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Software vs. Hardware — What's the Difference?

By Tayyaba Rehman & Urooj Arif — Updated on April 22, 2024
Software refers to the programs and operating information used by a computer, while hardware is the physical components of a computer system.
Software vs. Hardware — What's the Difference?

Difference Between Software and Hardware


Key Differences

Software encompasses all the digital instructions that command a computer’s hardware to perform specific tasks. It includes applications and operating systems that make computers usable for everything from complex calculations to simple data entry. On the other hand, hardware refers to the tangible components such as processors, memory devices, and motherboards that are essential for a computer to function.
The development and function of software are dependent on programmers and can be easily modified or updated without physical changes. Whereas, hardware requires physical manufacturing and modification, making updates or changes more involved and typically requiring physical replacement or alteration of components.
Software can exist in various formats including installed programs, cloud-based services, and mobile apps, thus offering flexibility and scalability depending on the user’s needs. In contrast, hardware is limited by its physical form and capabilities, and upgrades or changes often involve substantial cost and physical adjustments.
User interaction with computers is predominantly through software interfaces, which can be tailored for ease of use and personalized experiences. Hardware, however, interacts with the software and requires the user to understand some level of physical operation or installation, which may not be as frequently modified.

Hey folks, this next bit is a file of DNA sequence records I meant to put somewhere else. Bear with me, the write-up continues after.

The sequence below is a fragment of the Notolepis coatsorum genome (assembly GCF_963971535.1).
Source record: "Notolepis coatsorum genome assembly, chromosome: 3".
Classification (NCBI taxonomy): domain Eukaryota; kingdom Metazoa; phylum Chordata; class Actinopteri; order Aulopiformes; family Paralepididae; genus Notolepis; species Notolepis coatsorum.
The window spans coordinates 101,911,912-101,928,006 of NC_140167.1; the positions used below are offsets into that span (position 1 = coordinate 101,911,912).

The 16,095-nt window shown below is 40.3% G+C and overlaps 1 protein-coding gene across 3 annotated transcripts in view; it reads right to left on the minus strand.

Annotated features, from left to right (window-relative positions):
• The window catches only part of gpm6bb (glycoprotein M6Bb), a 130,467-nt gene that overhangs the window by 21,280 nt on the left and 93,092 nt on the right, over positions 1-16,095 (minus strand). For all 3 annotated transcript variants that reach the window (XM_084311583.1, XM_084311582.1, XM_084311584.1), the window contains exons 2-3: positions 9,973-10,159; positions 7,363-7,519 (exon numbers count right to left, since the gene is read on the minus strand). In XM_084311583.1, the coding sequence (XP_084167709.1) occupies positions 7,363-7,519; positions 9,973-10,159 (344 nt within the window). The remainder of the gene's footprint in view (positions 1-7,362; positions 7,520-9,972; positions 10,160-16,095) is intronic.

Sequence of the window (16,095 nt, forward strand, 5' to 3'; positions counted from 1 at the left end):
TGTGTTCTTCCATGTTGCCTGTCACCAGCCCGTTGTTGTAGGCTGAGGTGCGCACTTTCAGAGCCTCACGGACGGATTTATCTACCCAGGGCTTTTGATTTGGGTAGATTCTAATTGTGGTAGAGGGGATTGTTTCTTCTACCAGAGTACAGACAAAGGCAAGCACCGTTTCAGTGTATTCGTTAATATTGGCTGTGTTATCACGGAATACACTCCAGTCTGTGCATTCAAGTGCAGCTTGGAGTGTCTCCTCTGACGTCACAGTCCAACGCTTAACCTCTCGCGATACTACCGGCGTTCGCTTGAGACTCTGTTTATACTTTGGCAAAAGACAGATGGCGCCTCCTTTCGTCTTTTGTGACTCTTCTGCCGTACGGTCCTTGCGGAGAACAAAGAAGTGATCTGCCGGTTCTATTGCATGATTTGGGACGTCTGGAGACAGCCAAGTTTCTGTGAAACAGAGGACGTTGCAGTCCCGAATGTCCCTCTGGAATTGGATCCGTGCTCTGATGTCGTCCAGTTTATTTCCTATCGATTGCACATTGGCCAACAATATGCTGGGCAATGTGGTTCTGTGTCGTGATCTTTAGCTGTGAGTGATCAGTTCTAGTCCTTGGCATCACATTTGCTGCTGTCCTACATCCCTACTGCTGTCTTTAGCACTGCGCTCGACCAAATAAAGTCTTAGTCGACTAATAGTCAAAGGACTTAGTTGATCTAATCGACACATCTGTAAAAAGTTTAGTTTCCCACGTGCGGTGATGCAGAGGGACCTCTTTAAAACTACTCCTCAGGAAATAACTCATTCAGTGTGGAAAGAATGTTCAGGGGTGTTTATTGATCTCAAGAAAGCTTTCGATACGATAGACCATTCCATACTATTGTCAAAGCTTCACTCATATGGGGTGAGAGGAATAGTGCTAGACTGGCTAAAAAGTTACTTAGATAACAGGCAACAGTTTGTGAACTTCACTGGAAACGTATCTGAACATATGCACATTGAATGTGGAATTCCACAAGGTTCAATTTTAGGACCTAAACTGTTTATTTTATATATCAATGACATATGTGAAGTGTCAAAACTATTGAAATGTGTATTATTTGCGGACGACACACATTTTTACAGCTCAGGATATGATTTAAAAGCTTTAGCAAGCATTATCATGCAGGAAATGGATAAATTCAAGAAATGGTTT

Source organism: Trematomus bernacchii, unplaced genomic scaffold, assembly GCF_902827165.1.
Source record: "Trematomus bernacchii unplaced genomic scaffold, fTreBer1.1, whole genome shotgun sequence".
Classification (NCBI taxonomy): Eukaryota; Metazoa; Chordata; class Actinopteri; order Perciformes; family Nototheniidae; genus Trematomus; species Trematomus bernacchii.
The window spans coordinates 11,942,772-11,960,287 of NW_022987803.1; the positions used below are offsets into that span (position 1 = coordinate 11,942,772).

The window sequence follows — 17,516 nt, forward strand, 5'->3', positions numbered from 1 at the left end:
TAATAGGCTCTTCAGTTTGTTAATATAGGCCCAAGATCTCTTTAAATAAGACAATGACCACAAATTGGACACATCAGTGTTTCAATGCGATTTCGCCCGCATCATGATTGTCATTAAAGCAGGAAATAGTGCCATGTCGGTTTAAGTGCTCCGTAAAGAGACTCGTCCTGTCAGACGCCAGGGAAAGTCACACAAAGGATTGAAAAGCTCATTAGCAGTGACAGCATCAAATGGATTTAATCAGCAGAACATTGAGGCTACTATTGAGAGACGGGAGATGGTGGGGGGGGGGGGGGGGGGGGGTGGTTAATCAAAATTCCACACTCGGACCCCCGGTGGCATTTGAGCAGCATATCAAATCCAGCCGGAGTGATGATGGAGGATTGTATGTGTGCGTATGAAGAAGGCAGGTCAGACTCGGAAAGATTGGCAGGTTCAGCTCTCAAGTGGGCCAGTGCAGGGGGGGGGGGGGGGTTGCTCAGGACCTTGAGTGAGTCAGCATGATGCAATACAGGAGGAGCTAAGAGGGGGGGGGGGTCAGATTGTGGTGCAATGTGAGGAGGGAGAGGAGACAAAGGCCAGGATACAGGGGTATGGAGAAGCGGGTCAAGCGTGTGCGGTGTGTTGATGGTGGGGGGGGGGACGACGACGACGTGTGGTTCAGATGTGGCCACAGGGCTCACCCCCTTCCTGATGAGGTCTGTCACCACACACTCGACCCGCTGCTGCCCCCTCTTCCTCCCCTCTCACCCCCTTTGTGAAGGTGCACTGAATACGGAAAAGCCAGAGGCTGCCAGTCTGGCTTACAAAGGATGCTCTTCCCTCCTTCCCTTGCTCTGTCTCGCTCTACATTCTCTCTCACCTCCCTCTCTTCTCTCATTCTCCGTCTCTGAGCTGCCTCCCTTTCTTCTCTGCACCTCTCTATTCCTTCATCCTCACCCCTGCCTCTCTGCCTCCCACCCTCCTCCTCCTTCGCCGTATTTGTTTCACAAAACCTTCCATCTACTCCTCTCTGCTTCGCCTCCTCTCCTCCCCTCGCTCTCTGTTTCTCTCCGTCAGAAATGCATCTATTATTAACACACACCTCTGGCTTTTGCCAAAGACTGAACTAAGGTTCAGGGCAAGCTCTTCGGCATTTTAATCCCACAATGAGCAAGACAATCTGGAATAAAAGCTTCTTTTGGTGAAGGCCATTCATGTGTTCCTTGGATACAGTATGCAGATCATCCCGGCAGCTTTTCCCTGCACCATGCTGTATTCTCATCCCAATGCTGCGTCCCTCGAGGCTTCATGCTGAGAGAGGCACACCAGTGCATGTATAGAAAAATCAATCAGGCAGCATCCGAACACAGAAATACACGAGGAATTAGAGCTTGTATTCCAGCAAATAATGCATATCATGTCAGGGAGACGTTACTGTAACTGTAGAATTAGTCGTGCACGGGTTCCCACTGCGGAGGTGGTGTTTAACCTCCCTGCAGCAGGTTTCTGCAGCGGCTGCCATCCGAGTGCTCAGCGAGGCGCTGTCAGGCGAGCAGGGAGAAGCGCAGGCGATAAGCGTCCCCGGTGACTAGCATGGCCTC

The cost implication of software is generally for licensing and maintenance, which can be recurring depending on the software model. Hardware costs, meanwhile, involve upfront investment for purchase and potential ongoing costs for power and maintenance, generally incurring higher initial expenses.

Comparison Chart


Non-tangible, digital programs and operating info
Tangible, physical components like chips, boards


Can be updated or changed digitally
Often requires physical replacement


Through user interfaces, highly customizable
Direct physical interaction or installation


Licensing, possibly subscription-based
Upfront purchase, maintenance


Operating systems, apps, databases
CPUs, hard drives, RAM

Compare with Definitions


Operating System.
Windows 10 manages computer hardware and software resources.


Hard Drive.
A 1TB hard drive stores files permanently.


Application Software.
Microsoft Word is used for document creation.


16GB of RAM allows your computer to run multiple applications at once.


System Software.
BIOS helps start the computer up.


The motherboard houses the CPU and memory.


Apache Tomcat connects databases and applications.


Intel Core i7 processes most of the computer’s data.


Google Chrome offers web browsing without cost.


Graphics Card.
NVIDIA GTX 1080 renders high-definition graphics smoothly.


Software is a collection of instructions and data that tell a computer how to work. This is in contrast to physical hardware, from which the system is built and actually performs the work.


Metal goods and utensils such as locks, tools, and cutlery.


The programs, routines, and symbolic languages that control the functioning of the hardware and direct its operation.


(Computers) A computer and the associated physical equipment directly involved in the performance of data-processing or communications functions.


(computing) Encoded computer instructions, usually modifiable (unless stored in some form of unalterable memory such as ROM).


Machines and other physical equipment directly involved in performing an industrial, technological, or military function.


(military) The human beings involved in warfare, as opposed to hardware such as weapons and vehicles.


(Informal) Weapons, especially military weapons.


(computer science) written programs or procedures or rules and associated documentation pertaining to the operation of a computer system and that are stored in read/write memory;